Technology is taking over. When you look at today's changing media landscape, online usage is growing at amazing rates. And in the multicultural space, the increased use of technology is even more marked as it has become a critically important empowerment tool. Social media has taken the driver's seat in reaching multicultural audiences.
Blogs, online forums, virtual worlds, and social media sites have become important sources of news, entertainment, and information for both the general and multicultural market. And Twitter, Facebook, YouTube, and MySpace are quickly replacing traditional means for communicating and using technology creatively.
In fact, Florida State University's Center for Hispanic Marketing Communication recently analyzed data on social media behaviors of US ethnic groups and found that ethnic minorities have a higher rate of visiting social networking sites like Facebook and MySpace.
A recent survey on urban youth lifestyles by MEE Productions revealed 96% of urban youth access the Internet and are extremely connected, technologically smart, and brand loyal. Among all groups, Hispanics are the fastest growing of Internet users, with 18.1 million Hispanics online today, according to comScore Media Metrix. Last year, blacks accounted for 11% of Internet users in the US, according to Harris Interactive. And a nationwide survey by interTrend found that nearly 90% of Asian Americans are online.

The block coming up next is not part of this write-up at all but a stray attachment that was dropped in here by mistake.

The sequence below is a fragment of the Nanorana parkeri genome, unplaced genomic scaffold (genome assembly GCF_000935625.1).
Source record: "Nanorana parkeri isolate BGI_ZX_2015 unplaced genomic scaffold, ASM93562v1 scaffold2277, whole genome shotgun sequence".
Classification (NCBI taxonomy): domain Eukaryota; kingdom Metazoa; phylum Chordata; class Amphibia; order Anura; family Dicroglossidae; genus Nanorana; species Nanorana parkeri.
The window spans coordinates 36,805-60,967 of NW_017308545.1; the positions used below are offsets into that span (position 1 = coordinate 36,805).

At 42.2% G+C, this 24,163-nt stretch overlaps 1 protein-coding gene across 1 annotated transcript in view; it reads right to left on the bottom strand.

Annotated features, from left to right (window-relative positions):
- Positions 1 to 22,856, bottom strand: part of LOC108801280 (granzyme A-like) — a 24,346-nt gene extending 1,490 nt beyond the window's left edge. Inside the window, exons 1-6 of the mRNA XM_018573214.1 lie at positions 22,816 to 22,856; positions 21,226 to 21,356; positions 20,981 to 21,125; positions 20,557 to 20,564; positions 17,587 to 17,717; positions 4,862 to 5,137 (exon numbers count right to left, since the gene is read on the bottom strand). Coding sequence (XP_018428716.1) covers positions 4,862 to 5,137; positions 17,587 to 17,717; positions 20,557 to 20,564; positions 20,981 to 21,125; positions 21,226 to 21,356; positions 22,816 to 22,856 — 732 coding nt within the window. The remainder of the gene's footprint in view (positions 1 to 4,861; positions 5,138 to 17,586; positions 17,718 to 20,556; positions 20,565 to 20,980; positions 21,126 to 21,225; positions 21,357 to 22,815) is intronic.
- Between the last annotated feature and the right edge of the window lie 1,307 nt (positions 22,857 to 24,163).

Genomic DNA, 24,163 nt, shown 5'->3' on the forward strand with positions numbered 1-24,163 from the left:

As PR pros, we must understand and leverage the power of social media to accomplish our business goals and provide a competitive edge for our organizations.
Practitioners who are seeking to connect with ethnic audiences must move away from creating a “cookie-cutter approach” and create specific cultural relevancy with each ethnic group to strengthen their brand.
Here are a few things to remember when communicating online with multicultural audiences:
• Find sites that connect with your audience. There are a number of online sites that specifically target ethnic audiences.
• Understand what you want to accomplish and communicate.
• Be open, honest, and relevant.
• Dedicate resources to maintain continuous communication and connectivity.
• Speak their language. And I don't just mean English, Spanish, Chinese, etc.
• Be proactive and open to negative feedback.
Obviously this is not an exhaustive list; it's a starting point. As you build out your overall communications plan, make sure online and social media strategies and tactics are included. With today's increasing technologically savvy multicultural consumer, social media could give you the edge to connect them with your brands, products, and services.
Lori George Billingsley is the director of community and multicultural communications for Coca-Cola North America. She can be reached at firstname.lastname@example.org.